Washington: Grant County

Grant County (pop. 89,120) is northwest of Franklin County. It is one of 14 Grant counties (and one Grant parish) in the U.S., most of them named for President Ulysses S. Grant (1822-1885).

Including Washington

The Columbia River makes up part of the southern and western borders of the county; the Grand Coulee Dam (on the Columbia) is in the far northeastern corner of the county.

Construction of the Grand Coulee Dam (1933-1942) eventually led to the Columbia Basin Project – the largest water reclamation project in the U.S. As a result, a huge area of former desert in southern Grant County is now irrigated farmland.

More than 40 different crops are grown in the county, including tree fruit, wheat, corn, and a variety of vegetables.

Grant County irrigation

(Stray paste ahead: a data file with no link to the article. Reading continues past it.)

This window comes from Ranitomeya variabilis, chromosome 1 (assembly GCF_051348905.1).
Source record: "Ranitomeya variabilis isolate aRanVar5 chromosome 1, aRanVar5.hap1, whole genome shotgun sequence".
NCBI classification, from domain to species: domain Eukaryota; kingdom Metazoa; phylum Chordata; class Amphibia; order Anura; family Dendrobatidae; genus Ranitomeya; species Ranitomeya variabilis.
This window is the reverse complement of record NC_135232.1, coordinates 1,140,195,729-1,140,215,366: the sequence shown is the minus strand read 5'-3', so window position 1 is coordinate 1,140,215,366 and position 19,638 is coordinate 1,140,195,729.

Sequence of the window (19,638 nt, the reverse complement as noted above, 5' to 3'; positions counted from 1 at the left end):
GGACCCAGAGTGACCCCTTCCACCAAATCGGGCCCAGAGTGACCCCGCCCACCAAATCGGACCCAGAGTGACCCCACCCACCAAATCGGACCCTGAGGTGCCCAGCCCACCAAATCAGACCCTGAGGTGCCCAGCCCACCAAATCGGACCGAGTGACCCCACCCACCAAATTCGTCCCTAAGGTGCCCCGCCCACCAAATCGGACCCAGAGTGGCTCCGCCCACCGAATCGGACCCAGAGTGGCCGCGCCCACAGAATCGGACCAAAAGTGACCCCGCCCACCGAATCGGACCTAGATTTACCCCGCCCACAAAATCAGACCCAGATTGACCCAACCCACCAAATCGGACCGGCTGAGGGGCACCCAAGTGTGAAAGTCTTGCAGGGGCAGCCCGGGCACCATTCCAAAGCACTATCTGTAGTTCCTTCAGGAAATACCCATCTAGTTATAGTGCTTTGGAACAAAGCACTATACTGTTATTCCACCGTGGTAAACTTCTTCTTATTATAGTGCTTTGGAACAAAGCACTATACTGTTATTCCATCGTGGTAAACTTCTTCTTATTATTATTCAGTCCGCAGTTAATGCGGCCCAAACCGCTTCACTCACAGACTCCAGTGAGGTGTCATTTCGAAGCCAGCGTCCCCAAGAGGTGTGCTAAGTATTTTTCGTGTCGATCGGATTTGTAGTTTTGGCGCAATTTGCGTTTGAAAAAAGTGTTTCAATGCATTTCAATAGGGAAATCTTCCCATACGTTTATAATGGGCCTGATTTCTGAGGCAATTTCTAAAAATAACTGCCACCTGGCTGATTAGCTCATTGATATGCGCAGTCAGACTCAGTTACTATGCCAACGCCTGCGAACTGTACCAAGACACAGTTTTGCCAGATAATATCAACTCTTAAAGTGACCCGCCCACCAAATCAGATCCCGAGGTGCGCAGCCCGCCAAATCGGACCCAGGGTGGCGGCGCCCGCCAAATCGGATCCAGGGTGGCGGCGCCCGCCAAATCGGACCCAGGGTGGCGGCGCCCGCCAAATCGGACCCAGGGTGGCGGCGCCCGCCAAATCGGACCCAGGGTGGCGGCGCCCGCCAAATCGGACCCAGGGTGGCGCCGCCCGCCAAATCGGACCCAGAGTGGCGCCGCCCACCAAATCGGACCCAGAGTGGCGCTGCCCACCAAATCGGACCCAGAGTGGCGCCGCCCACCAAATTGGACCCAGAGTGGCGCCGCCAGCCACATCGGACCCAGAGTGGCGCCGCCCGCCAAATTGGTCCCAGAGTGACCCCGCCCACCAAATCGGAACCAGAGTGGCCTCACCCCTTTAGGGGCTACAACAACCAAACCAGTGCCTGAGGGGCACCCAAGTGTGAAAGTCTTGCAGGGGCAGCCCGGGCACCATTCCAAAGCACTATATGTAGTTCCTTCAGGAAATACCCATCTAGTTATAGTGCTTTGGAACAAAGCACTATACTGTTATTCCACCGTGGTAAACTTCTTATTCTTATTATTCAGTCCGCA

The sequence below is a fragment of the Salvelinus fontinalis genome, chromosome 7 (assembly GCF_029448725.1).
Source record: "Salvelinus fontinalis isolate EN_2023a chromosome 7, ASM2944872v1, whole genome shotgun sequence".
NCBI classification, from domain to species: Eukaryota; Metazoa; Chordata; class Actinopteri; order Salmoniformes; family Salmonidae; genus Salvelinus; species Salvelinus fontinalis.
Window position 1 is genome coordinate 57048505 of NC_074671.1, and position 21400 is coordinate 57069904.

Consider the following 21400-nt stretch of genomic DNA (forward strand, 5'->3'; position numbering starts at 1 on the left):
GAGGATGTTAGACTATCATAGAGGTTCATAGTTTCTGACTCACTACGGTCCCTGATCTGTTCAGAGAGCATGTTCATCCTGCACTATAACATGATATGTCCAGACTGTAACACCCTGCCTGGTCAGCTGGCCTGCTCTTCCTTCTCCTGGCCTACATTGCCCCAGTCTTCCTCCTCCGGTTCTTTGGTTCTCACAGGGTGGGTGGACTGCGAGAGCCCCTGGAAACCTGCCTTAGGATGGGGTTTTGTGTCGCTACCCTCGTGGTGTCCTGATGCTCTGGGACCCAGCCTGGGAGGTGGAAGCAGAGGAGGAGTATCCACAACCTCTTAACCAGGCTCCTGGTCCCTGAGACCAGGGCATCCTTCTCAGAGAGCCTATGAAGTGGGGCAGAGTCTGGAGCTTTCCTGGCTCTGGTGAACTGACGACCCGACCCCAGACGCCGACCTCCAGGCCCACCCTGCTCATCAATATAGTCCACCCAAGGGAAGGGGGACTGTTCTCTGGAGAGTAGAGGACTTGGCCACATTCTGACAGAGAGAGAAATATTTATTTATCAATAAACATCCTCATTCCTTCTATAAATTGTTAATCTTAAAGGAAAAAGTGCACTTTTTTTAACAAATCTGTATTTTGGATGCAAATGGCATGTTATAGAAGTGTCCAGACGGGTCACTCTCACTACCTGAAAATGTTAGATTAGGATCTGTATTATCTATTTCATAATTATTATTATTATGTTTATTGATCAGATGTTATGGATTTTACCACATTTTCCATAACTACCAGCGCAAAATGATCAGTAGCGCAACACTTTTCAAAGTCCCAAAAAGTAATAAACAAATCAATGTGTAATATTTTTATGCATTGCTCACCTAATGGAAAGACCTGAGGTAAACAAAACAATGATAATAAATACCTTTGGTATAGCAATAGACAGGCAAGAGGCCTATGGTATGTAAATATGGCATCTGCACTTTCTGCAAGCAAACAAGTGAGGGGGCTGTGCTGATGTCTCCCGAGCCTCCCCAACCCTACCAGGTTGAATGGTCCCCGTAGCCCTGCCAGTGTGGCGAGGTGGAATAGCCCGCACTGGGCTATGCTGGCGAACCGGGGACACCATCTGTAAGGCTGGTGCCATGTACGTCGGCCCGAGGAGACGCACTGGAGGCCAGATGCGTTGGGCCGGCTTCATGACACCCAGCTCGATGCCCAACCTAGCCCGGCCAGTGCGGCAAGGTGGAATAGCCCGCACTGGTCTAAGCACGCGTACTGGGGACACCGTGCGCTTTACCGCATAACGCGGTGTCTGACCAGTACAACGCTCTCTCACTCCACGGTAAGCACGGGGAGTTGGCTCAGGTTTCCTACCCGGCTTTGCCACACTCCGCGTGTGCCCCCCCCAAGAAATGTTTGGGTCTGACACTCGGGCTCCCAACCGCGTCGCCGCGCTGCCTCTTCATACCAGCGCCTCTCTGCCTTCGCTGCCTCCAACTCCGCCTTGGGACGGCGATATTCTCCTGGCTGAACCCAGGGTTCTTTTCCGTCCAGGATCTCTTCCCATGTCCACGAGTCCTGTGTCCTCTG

The county seat of Grant County is the city of Ephrata (pop. 7,664).

Grant County Courthouse (1918)

The largest city in Grant County is Moses Lake. Its population was 328 in 1940, before the Columbia Basin Project began. By 1960, the population was 11,299, and in 2010 it was 20,366.

Named for the adjacent lake

The Moses Lake Museum and Art Center has a life-size sculpture of a Columbian mammath, made entirely of farm implements.

14 feet tall

The city of Mattawa (pop. 4,437) has a library constructed with 330 bales of straw, plus wire mesh and stucco.

First one in the U.S.

The city of Soap Lake (pop. 1,514) is the home of the 9-hole, par-3 Lava Links Desert Golf, where golfers play through sagebrush, sand, and desert vegetation.

Suggested donation is $1-$2.

The city of George (Washington) has a population of 501. The “World’s Largest Cherry Pie” is baked there every July 4.

8 feet by 8 feet

Steamboat Rock State Park and Sun Lakes-Dry Falls State Park are in Grant County.

Steamboat Rock State Park and Banks Lake

NEXT: ADAMS COUNTY

wash working map

 

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3 comments on “Washington: Grant County

  1. dot says:

    INTERESTING facts about the library! thnx!

  2. John Dodds says:

    What a cool county! I thought its power was turning darkness to dawn, not irrigating fields.

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